What do I do with this information?

Instructors may not always be able to make immediate changes with the information instructor have collected during the term. If an instructor can make immediate changes, then we encourage the instructor to make the appropriate adjustment and communicate those changes with the students either at the next session or in an email or announcement to the class. When communicating changes to the course make sure you also include why the changes are being made.

Menjares (2017), SPU Board Member, writes “The biblical witness is clear: Every human being has been created in the image of God and thus has inherent worth and dignity (Gen. 1:27,  Ps. 8:5)….The kingdom of God is inclusive, and people come from the east and west and north and south to participate in it (Luke 13:29)…The heavenly vision of the redeemed from every people, nation, tribe, and language are united in worship of God (Rev. 7:9)…These biblical references are a reminder that the people of God are members of one body, diverse, yet united…” (pp. 25-26) and thus, as professors it is our calling that all students, no matter their background, should feel included in courses they take.

Paying attention to course climate is just one-way instructors can continue the work of creating an inclusive course. Climate is not going to be perfected because each group of students is unique, and the dynamics of a course will be different each time it is taught. It’s something that needs to be worked on and will take time to develop. We hope that by providing these resources, this will help make that work easier and that instructors will be able to get closer to setting the tone and environment they want in their courses.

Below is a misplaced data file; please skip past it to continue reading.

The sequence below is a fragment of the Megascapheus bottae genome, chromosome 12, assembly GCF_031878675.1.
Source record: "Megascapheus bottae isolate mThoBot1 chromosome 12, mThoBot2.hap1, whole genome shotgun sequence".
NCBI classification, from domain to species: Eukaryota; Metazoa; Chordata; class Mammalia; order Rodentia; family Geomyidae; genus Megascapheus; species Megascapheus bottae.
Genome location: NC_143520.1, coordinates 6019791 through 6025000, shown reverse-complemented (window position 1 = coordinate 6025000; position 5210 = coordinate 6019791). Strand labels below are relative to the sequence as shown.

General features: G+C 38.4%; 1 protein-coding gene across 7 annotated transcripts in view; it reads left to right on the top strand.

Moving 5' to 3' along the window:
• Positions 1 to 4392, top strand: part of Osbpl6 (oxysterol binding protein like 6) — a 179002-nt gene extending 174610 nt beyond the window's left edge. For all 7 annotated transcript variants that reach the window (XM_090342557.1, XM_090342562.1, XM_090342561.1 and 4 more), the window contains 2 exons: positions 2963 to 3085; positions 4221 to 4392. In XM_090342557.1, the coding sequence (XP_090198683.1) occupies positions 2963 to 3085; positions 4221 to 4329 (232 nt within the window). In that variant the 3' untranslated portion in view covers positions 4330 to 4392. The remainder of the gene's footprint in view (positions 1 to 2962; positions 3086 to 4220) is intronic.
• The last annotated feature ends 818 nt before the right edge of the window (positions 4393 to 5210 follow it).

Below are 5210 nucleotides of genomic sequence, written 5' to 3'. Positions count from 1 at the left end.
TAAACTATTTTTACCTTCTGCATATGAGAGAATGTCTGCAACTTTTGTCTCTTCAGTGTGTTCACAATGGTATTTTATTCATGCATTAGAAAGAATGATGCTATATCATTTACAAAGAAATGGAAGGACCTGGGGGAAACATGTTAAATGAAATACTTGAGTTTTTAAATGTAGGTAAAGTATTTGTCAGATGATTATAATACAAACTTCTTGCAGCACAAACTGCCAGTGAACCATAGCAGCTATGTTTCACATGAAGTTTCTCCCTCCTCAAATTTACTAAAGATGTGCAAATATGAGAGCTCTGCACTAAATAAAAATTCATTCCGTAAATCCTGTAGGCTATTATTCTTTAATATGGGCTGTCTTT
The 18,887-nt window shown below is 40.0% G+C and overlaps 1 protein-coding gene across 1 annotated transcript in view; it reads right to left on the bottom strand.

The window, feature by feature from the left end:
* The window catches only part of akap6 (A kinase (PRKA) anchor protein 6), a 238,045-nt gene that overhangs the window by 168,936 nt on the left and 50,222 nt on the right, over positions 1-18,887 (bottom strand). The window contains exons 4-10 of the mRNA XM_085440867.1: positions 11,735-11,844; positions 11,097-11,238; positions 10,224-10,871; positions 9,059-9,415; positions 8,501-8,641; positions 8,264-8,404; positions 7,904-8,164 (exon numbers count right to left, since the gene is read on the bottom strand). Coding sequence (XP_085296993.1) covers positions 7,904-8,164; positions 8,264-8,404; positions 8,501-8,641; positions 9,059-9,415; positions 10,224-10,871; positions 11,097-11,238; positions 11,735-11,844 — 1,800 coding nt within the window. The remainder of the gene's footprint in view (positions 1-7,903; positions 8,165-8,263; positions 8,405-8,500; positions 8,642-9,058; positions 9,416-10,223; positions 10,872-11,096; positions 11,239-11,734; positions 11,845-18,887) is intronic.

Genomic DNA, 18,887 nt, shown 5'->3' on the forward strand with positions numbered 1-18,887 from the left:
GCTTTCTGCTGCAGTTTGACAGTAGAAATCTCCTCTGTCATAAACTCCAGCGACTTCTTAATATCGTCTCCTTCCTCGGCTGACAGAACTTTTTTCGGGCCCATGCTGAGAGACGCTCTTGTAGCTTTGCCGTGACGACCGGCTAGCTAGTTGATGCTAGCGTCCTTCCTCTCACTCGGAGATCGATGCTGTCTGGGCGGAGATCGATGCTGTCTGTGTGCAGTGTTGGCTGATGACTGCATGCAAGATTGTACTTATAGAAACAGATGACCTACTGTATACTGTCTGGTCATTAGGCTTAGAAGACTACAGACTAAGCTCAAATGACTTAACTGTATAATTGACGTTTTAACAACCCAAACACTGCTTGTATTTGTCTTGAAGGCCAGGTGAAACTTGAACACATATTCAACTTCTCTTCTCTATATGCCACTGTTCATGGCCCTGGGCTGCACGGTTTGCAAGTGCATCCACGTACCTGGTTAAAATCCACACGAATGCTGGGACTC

Additional Resources

We have provided some examples of questions that instructors could ask in their courses:

The Classroom Critical Incident Questionnaire (Brookfield, 2009):

  1. At what moment in this class did you feel most engaged with what was happening?
  2. At what moment in this class were you most distanced from what was happening?
  3. What action that anyone (instructor or student) took did you find most affirming or helpful?
  4. What action that anyone took did you find most puzzling or confusing?
  5. What about the class surprised you the most? (This could be about your own reactions to what went on, something that someone did, or anything else that occurred).

The APGAR for Class Meetings (Campbell, 2006):

  1. Did you come to class today with questions or with items you are eager to discuss?
  2. Since we last met, did you talk at length to a classmate or classmates about either the last class meeting or today’s meeting.